[15] Jessica Skwire Routhier, “‘A More Perfect View Thereof’: Landscape, Religion and the Artistic Underpinnings of the Panorama,” in The Painter’s Panorama: Narrative, Art and Faith in the Moving Panorama of Pilgrim’s Progress (Hanover, NH: University Press of New England, 2015), 16–18. Erkki Huhtamo cites an undated broadside, possibly from the 1850s, advertising a Pilgrim’s Progress panorama that lists the name “Church” as one of the illustrators in Illusion in Motion, 208n80.

[16] Jervis McEntee diary, entries for March 6, 1884; January 9 and February 5, 1886; and February 14, 1888, Jervis McEntee papers, 1796, 1848–1905, Archives of American Art, Smithsonian Institution, Washington, DC, https://www.aaa.si.edu/.

[17] Alexander von Humboldt, Cosmos: A Sketch of a Physical Description of the Universe, vol. 2, trans. E. C. Otté (New York: Harper and Brothers, 1870), 98.

[18] During the mid-1850s, Church made multiple trips to Niagara, producing works that adhere to this more conventional paradigm; oil sketches such as Niagara Falls of 1856 (Wadsworth Atheneum) or Horseshoe Falls from December 1856 / January 1857 (Olana State Historic Site) represent this model.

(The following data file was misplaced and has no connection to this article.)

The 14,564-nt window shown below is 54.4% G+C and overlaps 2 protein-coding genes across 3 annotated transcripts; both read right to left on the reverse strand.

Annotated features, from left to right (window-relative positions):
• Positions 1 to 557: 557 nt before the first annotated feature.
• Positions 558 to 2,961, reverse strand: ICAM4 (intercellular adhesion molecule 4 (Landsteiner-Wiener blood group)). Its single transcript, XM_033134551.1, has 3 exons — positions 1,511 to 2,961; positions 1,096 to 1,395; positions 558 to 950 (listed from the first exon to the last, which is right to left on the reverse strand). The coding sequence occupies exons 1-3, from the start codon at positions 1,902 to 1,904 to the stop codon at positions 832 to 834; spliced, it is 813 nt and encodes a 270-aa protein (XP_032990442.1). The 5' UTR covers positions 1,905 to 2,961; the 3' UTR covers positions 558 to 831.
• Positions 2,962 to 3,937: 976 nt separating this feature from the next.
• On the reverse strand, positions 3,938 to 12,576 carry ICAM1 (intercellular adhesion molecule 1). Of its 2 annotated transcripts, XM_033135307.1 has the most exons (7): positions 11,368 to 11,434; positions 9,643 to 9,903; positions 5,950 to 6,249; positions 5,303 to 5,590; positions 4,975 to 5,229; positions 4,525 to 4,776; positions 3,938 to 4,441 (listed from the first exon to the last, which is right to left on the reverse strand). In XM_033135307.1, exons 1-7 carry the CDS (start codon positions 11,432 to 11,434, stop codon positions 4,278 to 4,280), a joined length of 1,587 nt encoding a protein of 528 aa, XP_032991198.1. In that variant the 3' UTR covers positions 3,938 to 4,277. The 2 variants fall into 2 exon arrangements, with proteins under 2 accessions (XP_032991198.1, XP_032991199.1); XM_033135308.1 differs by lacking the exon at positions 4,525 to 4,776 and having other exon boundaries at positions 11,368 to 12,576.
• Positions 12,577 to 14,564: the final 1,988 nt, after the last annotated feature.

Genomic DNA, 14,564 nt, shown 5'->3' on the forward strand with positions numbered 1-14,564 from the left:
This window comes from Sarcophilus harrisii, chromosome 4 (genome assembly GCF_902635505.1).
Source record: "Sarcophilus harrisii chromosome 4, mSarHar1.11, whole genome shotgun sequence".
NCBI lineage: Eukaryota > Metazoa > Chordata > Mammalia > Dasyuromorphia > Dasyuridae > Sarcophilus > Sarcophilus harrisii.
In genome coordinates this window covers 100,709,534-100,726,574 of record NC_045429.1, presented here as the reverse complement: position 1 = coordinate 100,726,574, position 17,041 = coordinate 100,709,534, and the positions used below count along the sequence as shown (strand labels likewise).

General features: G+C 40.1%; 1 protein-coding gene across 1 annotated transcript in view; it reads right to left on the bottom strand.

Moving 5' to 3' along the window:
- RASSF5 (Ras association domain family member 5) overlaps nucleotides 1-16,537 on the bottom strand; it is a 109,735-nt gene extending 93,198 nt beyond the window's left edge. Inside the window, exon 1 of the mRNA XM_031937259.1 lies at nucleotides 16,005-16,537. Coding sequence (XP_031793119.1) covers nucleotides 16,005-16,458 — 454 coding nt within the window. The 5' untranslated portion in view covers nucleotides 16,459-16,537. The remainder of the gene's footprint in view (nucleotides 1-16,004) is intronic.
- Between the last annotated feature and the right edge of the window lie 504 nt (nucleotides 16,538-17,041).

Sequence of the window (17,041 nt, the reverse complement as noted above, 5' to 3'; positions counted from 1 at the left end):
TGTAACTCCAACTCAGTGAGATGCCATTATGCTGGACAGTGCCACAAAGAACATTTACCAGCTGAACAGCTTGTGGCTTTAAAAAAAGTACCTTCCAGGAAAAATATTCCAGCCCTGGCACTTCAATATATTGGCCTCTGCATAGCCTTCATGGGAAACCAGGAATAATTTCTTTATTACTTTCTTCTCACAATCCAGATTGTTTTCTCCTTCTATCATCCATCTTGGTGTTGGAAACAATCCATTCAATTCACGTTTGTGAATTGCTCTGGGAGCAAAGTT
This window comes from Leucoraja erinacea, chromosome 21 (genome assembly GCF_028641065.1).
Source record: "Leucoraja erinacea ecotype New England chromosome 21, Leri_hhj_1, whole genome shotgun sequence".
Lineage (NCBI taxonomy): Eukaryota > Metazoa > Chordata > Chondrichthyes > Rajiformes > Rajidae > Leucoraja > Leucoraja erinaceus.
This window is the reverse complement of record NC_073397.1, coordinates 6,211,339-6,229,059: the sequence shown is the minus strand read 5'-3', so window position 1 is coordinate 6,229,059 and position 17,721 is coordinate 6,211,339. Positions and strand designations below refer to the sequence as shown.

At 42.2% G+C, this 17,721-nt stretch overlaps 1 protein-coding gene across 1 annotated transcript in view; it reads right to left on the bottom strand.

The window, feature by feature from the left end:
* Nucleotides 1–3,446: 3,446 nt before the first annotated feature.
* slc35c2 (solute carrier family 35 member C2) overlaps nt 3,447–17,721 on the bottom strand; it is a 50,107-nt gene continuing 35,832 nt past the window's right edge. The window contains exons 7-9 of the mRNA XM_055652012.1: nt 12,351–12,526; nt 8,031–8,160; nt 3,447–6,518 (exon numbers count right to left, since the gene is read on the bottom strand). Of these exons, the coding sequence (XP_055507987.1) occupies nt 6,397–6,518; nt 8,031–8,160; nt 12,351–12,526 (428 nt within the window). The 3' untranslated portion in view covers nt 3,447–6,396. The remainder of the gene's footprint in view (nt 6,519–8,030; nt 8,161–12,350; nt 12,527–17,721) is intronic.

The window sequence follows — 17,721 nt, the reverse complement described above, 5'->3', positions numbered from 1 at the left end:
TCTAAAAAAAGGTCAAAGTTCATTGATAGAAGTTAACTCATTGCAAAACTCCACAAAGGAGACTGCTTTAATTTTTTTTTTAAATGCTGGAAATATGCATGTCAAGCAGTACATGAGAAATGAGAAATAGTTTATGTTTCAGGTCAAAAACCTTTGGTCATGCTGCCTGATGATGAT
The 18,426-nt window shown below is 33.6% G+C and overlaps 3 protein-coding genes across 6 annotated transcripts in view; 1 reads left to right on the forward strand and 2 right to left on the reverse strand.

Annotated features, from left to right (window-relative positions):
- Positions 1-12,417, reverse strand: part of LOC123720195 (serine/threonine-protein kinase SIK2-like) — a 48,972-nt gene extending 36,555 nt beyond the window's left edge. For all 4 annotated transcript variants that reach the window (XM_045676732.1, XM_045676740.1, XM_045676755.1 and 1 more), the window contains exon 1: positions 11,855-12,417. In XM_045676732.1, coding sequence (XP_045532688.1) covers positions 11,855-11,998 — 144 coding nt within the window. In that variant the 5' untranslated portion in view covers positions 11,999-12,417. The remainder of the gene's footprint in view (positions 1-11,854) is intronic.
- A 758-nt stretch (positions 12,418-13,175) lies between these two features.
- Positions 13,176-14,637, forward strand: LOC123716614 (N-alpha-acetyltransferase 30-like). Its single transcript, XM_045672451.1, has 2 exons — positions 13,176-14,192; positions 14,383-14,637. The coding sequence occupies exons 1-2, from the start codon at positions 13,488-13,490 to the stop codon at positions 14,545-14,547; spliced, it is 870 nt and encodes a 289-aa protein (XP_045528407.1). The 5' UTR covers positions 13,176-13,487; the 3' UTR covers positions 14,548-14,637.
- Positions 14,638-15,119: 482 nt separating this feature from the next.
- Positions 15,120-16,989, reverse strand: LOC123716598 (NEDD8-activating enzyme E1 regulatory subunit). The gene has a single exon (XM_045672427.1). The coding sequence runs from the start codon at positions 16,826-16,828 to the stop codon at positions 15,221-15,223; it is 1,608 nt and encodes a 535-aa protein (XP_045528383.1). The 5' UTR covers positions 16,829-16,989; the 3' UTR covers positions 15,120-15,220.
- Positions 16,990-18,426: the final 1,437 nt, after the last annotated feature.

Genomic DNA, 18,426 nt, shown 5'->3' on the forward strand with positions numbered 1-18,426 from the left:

[19] Joseph Earl Arrington, “Godfrey N. Frankenstein’s Moving Panorama of Niagara Falls,” New York History 49, no. 2 (April 1968): 169–99. Jeremy Elwell Adamson provides an overview of panorama and photographic representation of the falls in this period in “Nature’s Grandest Scene in Art,” in Niagara: Two Centuries of Changing Attitudes, 1697–1901 (Washington, DC: Corcoran Gallery of Art, 1985), 58–61.

[20] “The Heart of the Andes,” Boston Courier, December 16, 1859, OCR.

[21] Unidentified Chicago newspaper, January 11, 1861, OCR. The folder contains clippings from a range of city papers relating the same dramatic effect.